Berta’s broader perspective emerges as the product of his attempt to follow objects across different consumer subcultures. The real value of this “things in motion” approach comes to relief when he centers the social biographies of a beaker and a tankard. The case studies bring to life processes through which prestige objects gain meaning and increase their owner’s fame. For instance, Berta describes how a purchase of an important object required a buyer to assess carefully whom to invite to join him in negotiations, causing conflict with his in-laws. In addition to ethnographic value of these two case studies, they become revealing of how changes in consumer behavior contribute to the lack of interest among younger generations in beakers and tankards, and how the impact the economic transformation had motivated a more straightforward buying and selling of prestige objects among Gabor.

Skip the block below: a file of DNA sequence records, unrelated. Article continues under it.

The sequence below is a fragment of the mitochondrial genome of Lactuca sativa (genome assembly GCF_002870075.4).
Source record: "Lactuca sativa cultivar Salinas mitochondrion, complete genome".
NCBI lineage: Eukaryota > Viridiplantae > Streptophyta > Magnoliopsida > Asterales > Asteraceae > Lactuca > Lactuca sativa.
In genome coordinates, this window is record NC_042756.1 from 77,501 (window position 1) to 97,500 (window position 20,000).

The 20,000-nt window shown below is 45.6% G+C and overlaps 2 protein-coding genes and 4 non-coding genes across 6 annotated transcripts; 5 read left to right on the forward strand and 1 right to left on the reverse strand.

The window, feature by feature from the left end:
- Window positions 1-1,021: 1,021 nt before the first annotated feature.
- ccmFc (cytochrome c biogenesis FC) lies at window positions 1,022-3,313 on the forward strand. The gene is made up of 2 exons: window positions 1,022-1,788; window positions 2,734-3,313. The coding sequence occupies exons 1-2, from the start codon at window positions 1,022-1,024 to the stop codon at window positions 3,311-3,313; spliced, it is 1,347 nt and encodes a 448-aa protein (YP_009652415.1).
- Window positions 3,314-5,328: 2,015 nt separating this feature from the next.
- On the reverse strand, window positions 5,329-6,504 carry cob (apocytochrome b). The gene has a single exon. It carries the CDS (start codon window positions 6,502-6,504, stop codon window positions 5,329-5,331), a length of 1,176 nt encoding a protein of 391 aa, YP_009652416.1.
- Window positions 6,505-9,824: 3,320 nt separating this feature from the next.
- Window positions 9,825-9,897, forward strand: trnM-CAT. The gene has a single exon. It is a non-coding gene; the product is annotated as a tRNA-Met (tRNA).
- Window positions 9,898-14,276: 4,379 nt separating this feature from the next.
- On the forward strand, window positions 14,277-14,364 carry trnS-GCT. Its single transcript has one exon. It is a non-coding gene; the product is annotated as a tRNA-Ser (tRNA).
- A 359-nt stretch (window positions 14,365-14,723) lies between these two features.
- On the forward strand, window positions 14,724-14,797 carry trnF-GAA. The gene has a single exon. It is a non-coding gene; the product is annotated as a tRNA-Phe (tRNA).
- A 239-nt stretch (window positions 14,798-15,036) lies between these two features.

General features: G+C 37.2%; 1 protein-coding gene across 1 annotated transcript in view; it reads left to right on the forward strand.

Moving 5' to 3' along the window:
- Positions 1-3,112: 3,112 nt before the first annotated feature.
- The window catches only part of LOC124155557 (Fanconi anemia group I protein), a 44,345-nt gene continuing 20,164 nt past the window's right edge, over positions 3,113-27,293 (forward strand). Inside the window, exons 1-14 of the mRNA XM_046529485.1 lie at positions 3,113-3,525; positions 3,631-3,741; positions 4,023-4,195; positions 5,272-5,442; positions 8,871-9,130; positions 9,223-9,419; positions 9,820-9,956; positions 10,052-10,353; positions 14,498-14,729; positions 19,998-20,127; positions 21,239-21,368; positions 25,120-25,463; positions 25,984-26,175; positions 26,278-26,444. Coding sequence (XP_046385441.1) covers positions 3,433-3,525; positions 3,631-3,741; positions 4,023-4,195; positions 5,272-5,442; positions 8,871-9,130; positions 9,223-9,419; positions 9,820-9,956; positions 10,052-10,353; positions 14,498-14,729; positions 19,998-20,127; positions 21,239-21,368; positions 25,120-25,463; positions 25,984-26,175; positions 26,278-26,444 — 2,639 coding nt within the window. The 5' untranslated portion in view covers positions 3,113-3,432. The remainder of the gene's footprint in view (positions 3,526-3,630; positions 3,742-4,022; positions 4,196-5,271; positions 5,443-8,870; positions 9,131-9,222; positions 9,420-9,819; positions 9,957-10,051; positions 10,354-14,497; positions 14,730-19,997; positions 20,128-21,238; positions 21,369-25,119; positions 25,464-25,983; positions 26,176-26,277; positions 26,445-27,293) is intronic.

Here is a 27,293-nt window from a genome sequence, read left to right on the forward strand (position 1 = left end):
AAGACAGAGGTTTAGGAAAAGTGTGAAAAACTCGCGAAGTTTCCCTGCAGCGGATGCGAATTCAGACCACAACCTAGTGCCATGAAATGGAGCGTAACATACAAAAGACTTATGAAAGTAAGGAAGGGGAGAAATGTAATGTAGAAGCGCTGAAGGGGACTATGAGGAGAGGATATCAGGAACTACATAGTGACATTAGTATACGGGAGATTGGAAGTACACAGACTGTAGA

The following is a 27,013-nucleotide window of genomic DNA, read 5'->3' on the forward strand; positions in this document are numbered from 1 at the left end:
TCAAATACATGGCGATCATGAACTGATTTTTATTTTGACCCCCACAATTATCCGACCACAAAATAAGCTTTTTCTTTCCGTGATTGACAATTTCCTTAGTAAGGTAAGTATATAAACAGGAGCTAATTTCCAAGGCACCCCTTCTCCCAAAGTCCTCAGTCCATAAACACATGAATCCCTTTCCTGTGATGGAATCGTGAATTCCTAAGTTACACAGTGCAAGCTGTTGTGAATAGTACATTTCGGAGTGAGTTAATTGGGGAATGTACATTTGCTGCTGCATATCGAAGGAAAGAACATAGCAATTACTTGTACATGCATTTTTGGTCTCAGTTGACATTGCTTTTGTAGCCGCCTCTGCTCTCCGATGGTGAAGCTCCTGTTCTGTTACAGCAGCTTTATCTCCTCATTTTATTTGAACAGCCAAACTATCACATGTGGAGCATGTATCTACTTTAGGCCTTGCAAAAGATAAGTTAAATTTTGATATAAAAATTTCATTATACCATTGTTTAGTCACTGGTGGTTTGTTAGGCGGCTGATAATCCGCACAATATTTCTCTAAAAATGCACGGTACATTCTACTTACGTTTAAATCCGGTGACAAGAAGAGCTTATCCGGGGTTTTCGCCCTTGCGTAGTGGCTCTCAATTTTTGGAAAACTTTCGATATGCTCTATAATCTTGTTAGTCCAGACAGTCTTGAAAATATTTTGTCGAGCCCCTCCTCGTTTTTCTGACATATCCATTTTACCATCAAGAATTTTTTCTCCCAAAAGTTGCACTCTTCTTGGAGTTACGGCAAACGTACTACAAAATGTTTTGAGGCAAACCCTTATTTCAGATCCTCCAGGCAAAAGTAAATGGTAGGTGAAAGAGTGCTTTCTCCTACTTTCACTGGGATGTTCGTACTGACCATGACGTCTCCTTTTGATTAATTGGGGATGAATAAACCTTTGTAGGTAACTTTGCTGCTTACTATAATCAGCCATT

A persistent issue with anthropology of Romanies is the failure to grasp that material objects are also actors in their own right—they produce particular effects and enable certain practices while limiting others (but see e.g. Racles 2018). Materializing Difference, which focuses on meaning, does little to address this issue. Tankards and beakers are not treated as participants, in, for instance, hybridizing and assembling Gabor history—something that Berta insists is one of their main accomplishments. Rather, they are treated as distinct pre-existing entities—sums of their parts (patina, history, size, etc.)—that the analyst from his privileged vantage point enumerates and weighs. Here is a missed opportunity to think about these objects in a new way, as assemblages or performances, which aggregate heterogeneous relations that are both external and internal to them. Berta also misses an opportunity to explore beakers and tankards as “events” and to take the analysis of materiality and consumption to another level. No effort is made to understand how through objects and controversies surrounding their meaning and valuation, specific prestige objects and Gabor social persons are brought into being simultaneously.